What is a Shamrock?

March 12, 2024

What is a Shamrock?

The simplest answer to what is a shamrock is is actually not that simple.  At its essence it is a three-leaved groundcover plant found in Ireland and across the globe.  Are true shamrocks wood sorrel or common clover?  The jury has been out since before St. Patrick first held up the shamrock as an example of the Holy Trinity.

St. Patrick's Half Penny Coin, Circa 1641

Does the Shamrock have three leaves or four? 

Well, yes.  St. Patrick's shamrock had three leaves to represent the holy trinity; the Father, the Son and the Holy Ghost. However, the luckiest clover are the four-leaf variety and are those not also shamrocks?  The word shamrock comes from the Irish seamair óg, which is Irish for "young clover," and couldn't a four-leaved clover fit that description? 

The Four-Leaf clover is often said to be lucky and of course there is also the luck of the Irish. So perhaps an Irish four-leaf clover is doubly lucky.  The four-leaved variety can be seen on the logos and jerseys for the Celtics football team based in Glasgow.  Although, the Boston Celtics prefer the three-leaf shamrock. 

Glasgow Celtics logo
Glasgow Celtics Football Club Logo

Perhaps it is one of those situations where all shamrocks are clover, but not all clover are shamrocks.  There are a plethora of clover varieties found across the globe. From Trifolium dubium or lesser clover to Oxalis acetosella, also called wood sorrel, the plants included in the shamrock family have shifted and changed over time.  Shamrock used to denote specifically a variety found in Ireland.  However with the spread of Irish diaspora across the world we have found shamrocks wherever we have gone. 

In the first references about shamrocks in English writing in Edmund Campion's Boke of the Histories of Irelande, Shamrock was said to be eaten by the "wild Irish" people along with other roots and herbs.  This was then long repeated as a slight to the Irish people, often implying that eating shamrock was the act of starving and barbaric people. Although, many folks will say the taste of wood sorrel is quite lovely and the English also delight in their watercress and are these things not similar?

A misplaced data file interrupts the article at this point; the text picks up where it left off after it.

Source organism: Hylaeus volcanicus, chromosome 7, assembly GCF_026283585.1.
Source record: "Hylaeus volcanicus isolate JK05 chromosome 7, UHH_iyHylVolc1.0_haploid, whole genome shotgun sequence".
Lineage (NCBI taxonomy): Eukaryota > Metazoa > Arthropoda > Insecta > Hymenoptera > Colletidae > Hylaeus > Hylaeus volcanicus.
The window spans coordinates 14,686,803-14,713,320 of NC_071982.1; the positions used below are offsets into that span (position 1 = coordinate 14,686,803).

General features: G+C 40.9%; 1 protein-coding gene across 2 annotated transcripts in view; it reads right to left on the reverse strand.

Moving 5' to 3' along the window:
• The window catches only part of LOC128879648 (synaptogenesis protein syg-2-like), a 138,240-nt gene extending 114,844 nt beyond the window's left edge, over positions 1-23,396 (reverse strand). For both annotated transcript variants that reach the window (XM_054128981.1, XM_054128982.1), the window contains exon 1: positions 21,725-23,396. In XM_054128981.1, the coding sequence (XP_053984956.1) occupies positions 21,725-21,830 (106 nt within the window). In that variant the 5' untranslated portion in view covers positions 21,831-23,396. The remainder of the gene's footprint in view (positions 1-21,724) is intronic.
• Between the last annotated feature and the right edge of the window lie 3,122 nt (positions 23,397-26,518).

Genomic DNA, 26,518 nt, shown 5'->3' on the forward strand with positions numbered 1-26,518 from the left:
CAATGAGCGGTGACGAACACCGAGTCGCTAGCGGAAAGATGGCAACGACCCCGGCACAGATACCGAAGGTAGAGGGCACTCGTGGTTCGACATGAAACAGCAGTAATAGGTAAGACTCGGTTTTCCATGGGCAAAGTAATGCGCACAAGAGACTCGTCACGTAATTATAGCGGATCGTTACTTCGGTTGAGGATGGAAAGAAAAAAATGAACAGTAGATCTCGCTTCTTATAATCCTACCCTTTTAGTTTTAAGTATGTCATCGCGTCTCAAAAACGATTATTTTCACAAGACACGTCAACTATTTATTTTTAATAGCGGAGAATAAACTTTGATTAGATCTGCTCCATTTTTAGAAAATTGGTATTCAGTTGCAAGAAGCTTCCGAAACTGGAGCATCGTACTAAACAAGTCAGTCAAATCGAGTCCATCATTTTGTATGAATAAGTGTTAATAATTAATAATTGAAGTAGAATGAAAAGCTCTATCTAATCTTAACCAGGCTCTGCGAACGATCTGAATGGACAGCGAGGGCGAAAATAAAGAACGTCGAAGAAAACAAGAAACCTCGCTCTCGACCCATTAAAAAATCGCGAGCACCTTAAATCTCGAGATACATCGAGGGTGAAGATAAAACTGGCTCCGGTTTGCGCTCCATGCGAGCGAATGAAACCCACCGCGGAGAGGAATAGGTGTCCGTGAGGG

This negative association with the word shamrock, although the herb eaten may not have been actually shamrock, may be why some people of Irish origin don't embrace the pageantry of shamrockery today. However, like many words used to negatively stereotype a nation of peoples, Shamrocks have now been embraced as a symbol of the people and isle of Ireland. 

4 Leaf Clover Pendant

A Four-leaf clover in Sterling Silver with Green Heart CZ

Why is the Shamrock a symbol for Ireland?

The easiest answer here is that the patron saint of Ireland, St. Patrick, himself held it up as a natural example of the holy trinity.  By the 1800's it came to represent more than St. Patrick as Irish Volunteers took up the symbol as a part of their emblems.  It is also often referenced in poetry when expounding on the beauty, strength and resiliency of Ireland. Setting aside the negative references of the English, the beautiful poetry and folk songs of the Irish people is a far better example of the Irish connection to shamrock.

"Then since the colour we must wear is England's cruel redSure Ireland's sons will ne'er forget the blood that they have shedYou may take the shamrock from your hat and cast it on the sodBut 'twill take root and flourish there though underfoot 'tis trod"
Excerpt from The Wearing of the Green
"Dear emblem of my native land,
By fresh fond words kept fresh and green;
The pressure of an unfelt hand-
The kisses of a lip unseen;
A throb from my dead mother's heart-
My father's smile revived once more-
Oh, youth! oh, love! oh, hope thou art,
Sweet shamrock from the Irish shore!"
Excerpt from Denis Florence MacCarthy's A Shamrock from the Irish Shore
Shamrock post earrings

In modern times the shamrock can be seen worn primarily by people with Irish heritage as jewelry, tattoos, and woven into other parts of their every day life to symbolize their love for and connection to their ancestors.

Around the middle of March each year the Shamrock reaches a much wider audience. Everyone is a little Irish on St. Patrick's day. You will find the shamrock splashed on t-shirts, trinkets, and all manner of decoration. There will be shamrocks poured into the foam on your brews and planted in frosting on green cupcakes and other confections.  Shamrock Green parades down many a Main street in Ireland, but also in the United States, Canada, and Australia.  

The symbolism of the Shamrock brings together a people that have found homes across the globe, yet still reflect back to our Irish heritage and ancestry, as well as those still living on the Emerald Isle.  Whether it calls to you as a symbol of the Holy Trinity and St. Patrick's legacy in Ireland or as a symbol of resiliency and strength of the Irish people the Shamrock is undoubtedly the most recognizable symbol of Ireland...whether it has three leaves or four. In true Irish style we'll likely be in debate until the end of time on the subject. 

© Walker Metalsmiths 2024

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